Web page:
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Thursday, May 6, 2021

Commercial aviation rights viewed from Competition Law

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Once again, problems have arisen concerning the transfer and pick-up of passengers at Tan Son Nhat International Airport in HCMC. It seems the order of traffic is already a reason left behind to give way to the precondition called “commercial airport right.”

As mentioned, this is not the first time passenger transport services were bogged down at airports. Years ago, traditional taxi companies experienced similar problem when they struggled desperately to get equal access to airports to serve passengers alongside airport taxis. We had gone through a couple of peaceful years, until the collection of the airport entrance and exit fee came up, prompting the Government Inspector to step in and draw a conclusion. The regulatory fee has been kept stable for about two years now when another problem emerges: vehicles dispatched by ride-hailing apps are only allowed to enter the passenger pick-up lane like traditional taxis and other means of transport if they pay the units in charge for “commercial airport right” or “commercial airport freedom.”

Where is “commercial airport right”?

In fact, “commercial airport right” is a common concept in international practice that refers to the right of air carriers to operate air transport services. In the relationships via domestic flight supply, such right seems to be gradually made known through the explanations of airport operators.

Simply put, commercial right at an airport is in the hands of its operator. Those partners who wish to obtain the right to enter the airport to do business and provide services (non-aviation ones) have to pay a fee.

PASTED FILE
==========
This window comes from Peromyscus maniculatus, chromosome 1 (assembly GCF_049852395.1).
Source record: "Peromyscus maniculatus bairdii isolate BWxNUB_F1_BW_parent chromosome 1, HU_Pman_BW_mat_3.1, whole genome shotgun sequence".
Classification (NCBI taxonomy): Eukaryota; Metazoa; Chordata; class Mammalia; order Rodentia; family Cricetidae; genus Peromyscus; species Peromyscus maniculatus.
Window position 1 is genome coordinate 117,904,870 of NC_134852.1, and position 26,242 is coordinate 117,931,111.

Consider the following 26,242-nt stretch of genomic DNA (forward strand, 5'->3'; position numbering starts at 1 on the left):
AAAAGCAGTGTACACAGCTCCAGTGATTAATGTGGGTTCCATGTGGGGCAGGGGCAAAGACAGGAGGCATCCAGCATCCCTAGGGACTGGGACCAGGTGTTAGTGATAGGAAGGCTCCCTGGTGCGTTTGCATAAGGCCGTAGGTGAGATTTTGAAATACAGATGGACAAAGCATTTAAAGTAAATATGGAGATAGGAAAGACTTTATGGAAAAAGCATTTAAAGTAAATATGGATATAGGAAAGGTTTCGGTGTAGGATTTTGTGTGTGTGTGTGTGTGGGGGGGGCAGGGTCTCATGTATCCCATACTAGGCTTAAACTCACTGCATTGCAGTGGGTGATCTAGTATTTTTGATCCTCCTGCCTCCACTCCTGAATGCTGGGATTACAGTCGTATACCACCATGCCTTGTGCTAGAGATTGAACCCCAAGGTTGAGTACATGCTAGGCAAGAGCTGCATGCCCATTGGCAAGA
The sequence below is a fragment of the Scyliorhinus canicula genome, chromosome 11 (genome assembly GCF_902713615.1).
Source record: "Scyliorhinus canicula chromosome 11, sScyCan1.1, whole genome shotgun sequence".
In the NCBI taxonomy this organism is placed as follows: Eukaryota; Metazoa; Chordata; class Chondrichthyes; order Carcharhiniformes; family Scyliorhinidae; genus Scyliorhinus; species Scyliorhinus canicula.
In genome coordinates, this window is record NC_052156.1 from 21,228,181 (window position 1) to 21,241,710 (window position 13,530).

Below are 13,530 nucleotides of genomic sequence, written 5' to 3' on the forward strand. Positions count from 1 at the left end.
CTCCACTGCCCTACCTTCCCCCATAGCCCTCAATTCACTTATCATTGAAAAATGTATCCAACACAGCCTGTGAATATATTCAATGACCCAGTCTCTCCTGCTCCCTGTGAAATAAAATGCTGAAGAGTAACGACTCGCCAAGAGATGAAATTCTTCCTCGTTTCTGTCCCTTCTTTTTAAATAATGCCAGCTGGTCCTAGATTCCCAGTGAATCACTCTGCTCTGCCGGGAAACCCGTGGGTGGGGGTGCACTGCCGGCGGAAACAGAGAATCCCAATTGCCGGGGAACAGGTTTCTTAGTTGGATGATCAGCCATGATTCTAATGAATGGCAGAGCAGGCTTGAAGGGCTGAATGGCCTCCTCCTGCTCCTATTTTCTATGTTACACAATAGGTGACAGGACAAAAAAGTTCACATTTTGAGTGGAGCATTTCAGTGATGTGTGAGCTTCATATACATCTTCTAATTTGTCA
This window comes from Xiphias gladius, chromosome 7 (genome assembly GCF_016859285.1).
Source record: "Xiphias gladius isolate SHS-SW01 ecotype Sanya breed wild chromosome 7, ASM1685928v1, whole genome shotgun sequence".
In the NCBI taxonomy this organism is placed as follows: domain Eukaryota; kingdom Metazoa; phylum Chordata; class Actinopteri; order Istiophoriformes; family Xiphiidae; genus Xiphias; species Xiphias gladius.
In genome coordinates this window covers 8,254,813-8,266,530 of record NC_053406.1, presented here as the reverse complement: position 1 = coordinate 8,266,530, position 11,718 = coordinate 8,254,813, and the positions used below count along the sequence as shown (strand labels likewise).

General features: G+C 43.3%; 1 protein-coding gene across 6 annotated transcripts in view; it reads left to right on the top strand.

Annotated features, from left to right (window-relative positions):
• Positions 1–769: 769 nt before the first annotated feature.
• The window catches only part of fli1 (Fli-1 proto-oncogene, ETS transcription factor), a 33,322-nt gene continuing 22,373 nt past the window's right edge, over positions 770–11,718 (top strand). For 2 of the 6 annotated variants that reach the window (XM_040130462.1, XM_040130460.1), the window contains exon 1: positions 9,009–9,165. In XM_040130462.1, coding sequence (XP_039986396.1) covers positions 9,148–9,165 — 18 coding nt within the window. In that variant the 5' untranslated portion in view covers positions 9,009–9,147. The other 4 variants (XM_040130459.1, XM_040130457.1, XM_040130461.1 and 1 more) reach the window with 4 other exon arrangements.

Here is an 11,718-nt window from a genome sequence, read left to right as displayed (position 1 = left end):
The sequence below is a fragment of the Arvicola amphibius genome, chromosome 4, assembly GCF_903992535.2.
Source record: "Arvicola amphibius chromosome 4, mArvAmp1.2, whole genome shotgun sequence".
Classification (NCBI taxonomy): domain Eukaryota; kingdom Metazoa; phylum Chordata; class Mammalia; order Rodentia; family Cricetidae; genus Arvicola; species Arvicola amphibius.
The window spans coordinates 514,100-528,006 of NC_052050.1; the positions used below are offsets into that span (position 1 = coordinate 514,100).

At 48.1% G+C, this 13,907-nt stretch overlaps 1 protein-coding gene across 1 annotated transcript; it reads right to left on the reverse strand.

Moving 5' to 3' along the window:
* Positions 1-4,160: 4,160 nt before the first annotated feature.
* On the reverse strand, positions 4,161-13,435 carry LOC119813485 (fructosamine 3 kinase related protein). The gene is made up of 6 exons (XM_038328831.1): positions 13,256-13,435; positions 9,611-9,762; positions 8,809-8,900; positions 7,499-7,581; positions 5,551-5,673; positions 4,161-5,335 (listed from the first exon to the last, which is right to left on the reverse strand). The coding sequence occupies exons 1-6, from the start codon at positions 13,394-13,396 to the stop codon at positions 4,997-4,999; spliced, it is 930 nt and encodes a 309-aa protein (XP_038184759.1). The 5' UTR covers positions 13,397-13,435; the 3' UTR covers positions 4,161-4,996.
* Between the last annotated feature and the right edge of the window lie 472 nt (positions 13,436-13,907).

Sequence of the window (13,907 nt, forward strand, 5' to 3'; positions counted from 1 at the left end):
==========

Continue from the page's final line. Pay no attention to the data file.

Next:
More specifically, although it never mentions the word “commercial right,” Circular 17/2016/TT-BGTVT cited by airports does provide for the cooperation in the supply of non-aviation services in this manner (Article 80.3 (b)). After two amendments to this circular in 2018 and 2020, this provision is still valid.

To make it easy to understand, just take a look at the shops at airports, especially the duty-free ones, and we shall think of the fee for airport freedom as a kind of rent for commercial premises, similar to those applied at shopping malls.

For transport services, however, such fee is not easy to identify.

When taking a flight, every passenger is charged for ground services. This is noticeable if you fly somewhere during this Covid-19 pandemic in the economy class of a certain airline. Apparently, the cost of each flight is the price of airport freedom, since the fare paid for the flight service of air carriers is already near zero, and yet the fee for operation at airports still has to be paid in full. Therefore, passengers who step into an airport after their flights land have the right to access transport services to go home. In other words, they have the right to use the roads, including internal roads, for travel.